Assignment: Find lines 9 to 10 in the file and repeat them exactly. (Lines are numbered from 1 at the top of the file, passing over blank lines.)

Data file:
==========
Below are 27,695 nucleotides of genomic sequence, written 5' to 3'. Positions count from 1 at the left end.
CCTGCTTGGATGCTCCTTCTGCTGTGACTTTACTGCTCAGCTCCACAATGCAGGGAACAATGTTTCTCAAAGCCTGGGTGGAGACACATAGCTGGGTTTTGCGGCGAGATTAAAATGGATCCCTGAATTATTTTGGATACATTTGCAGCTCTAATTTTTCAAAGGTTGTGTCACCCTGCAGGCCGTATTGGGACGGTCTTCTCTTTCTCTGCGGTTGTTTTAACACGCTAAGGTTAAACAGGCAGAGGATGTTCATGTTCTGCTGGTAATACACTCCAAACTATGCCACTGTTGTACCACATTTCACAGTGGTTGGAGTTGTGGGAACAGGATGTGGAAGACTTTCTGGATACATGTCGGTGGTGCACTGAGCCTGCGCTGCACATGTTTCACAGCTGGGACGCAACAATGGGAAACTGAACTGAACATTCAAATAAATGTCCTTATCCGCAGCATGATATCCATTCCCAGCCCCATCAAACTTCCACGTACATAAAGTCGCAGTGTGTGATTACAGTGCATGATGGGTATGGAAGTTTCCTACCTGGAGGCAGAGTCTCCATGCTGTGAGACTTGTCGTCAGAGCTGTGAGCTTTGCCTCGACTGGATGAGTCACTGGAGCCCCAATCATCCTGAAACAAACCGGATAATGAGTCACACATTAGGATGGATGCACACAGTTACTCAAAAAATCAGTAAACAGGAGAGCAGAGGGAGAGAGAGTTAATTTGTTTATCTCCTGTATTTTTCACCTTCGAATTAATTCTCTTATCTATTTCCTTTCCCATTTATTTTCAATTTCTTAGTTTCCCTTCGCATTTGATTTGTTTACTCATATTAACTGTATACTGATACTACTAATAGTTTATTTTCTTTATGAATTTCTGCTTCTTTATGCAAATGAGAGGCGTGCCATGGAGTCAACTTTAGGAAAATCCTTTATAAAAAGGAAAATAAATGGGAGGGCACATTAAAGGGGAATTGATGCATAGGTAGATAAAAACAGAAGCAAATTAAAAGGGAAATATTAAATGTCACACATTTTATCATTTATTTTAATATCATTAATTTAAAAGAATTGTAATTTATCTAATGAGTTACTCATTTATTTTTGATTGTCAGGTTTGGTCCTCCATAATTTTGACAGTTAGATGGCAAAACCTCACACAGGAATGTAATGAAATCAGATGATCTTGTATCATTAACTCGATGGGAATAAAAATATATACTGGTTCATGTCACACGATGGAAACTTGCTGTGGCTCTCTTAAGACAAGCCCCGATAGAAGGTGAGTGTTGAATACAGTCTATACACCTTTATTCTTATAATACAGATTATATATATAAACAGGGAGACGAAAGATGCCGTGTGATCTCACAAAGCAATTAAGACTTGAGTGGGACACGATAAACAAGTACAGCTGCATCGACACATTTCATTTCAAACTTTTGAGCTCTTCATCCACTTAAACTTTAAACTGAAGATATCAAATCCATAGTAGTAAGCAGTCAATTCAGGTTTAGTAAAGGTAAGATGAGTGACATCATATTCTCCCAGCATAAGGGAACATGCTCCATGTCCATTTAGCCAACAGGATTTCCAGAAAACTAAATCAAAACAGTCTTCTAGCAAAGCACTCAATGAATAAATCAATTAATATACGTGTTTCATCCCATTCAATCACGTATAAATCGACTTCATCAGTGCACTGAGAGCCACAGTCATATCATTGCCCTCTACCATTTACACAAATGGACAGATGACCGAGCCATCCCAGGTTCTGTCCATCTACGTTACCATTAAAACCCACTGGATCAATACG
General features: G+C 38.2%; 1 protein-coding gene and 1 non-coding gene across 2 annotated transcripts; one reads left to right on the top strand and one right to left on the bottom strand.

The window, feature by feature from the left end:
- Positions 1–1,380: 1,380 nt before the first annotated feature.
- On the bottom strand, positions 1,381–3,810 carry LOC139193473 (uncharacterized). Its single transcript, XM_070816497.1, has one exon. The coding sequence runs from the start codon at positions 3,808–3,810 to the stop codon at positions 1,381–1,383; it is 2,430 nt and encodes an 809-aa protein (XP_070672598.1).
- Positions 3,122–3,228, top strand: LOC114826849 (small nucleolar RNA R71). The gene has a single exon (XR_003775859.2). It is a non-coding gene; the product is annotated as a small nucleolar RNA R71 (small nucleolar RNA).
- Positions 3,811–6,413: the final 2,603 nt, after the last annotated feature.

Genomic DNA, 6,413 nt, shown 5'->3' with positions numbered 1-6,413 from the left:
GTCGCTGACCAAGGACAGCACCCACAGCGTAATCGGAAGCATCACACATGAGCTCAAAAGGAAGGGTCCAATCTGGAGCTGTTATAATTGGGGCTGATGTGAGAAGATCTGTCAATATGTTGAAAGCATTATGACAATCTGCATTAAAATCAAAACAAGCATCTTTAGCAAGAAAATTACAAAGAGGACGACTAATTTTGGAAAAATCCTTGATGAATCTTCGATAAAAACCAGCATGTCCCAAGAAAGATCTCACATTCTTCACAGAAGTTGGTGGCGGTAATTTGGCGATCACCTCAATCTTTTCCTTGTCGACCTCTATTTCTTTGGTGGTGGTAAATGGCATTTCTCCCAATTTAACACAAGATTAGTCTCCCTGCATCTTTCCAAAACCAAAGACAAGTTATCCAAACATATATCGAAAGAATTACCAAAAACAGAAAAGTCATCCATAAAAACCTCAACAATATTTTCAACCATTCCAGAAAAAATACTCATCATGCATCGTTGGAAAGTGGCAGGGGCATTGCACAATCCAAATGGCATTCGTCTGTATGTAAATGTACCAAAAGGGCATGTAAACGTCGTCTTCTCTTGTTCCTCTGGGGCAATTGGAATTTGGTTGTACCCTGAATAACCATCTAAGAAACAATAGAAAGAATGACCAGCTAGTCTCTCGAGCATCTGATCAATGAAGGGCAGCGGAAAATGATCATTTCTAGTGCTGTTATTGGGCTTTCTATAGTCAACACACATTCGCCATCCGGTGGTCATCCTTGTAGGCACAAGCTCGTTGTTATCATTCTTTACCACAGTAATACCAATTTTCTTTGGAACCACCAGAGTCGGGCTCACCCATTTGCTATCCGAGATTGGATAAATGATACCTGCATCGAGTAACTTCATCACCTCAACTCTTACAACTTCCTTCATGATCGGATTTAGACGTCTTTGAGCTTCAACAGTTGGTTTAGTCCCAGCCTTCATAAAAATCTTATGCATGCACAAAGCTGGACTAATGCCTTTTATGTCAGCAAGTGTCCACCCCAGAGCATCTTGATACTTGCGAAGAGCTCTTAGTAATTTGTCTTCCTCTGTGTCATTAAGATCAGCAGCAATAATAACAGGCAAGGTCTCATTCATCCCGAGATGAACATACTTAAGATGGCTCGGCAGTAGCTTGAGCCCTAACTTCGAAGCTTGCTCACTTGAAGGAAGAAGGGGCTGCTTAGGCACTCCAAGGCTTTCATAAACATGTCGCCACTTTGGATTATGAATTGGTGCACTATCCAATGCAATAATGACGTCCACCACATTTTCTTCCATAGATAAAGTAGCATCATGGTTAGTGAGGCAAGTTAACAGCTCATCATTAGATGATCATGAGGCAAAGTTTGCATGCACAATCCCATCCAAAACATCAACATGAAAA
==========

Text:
Genomic DNA, 6,413 nt, shown 5'->3' with positions numbered 1-6,413 from the left:
GTCGCTGACCAAGGACAGCACCCACAGCGTAATCGGAAGCATCACACATGAGCTCAAAAGGAAGGGTCCAATCTGGAGCTGTTATAATTGGGGCTGATGTGAGAAGATCTGTCAATATGTTGAAAGCATTATGACAATCTGCATTAAAATCAAAACAAGCATCTTTAGCAAGAAAATTACAAAGAGGACGACTAATTTTGGAAAAATCCTTGATGAATCTTCGATAAAAACCAGCATGTCCCAAGAAAGATCTCACATTCTTCACAGAAGTTGGTGGCGGTAATTTGGCGATCACCTCAATCTTTTCCTTGTCGACCTCTATTTCTTTGGTGGTGGTAAATGGCATTTCTCCCAATTTAACACAAGATTAGTCTCCCTGCATCTTTCCAAAACCAAAGACAAGTTATCCAAACATATATCGAAAGAATTACCAAAAACAGAAAAGTCATCCATAAAAACCTCAACAATATTTTCAACCATTCCAGAAAAAATACTCATCATGCATCGTTGGAAAGTGGCAGGGGCATTGCACAATCCAAATGGCATTCGTCTGTATGTAAATGTACCAAAAGGGCATGTAAACGTCGTCTTCTCTTGTTCCTCTGGGGCAATTGGAATTTGGTTGTACCCTGAATAACCATCTAAGAAACAATAGAAAGAATGACCAGCTAGTCTCTCGAGCATCTGATCAATGAAGGGCAGCGGAAAATGATCATTTCTAGTGCTGTTATTGGGCTTTCTATAGTCAACACACATTCGCCATCCGGTGGTCATCCTTGTAGGCACAAGCTCGTTGTTATCATTCTTTACCACAGTAATACCAATTTTCTTTGGAACCACCAGAGTCGGGCTCACCCATTTGCTATCCGAGATTGGATAAATGATACCTGCATCGAGTAACTTCATCACCTCAACTCTTACAACTTCCTTCATGATCGGATTTAGACGTCTTTGAGCTTCAACAGTTGGTTTAGTCCCAGCCTTCATAAAAATCTTATGCATGCACAAAGCTGGACTAATGCCTTTTATGTCAGCAAGTGTCCACCCCAGAGCATCTTGATACTTGCGAAGAGCTCTTAGTAATTTGTCTTCCTCTGTGTCATTAAGATCAGCAGCAATAATAACAGGCAAGGTCTCATTCATCCCGAGATGAACATACTTAAGATGGCTCGGCAGTAGCTTGAGCCCTAACTTCGAAGCTTGCTCACTTGAAGGAAGAAGGGGCTGCTTAGGCACTCCAAGGCTTTCATAAACATGTCGCCACTTTGGATTATGAATTGGTGCACTATCCAATGCAATAATGACGTCCACCACATTTTCTTCCATAGATAAAGTAGCATCATGGTTAGTGAGGCAAGTTAACAGCTCATCATTAGATGATCATGAGGCAAAGTTTGCATGCACAATCCCATCCAAAACATCAACATGAAAA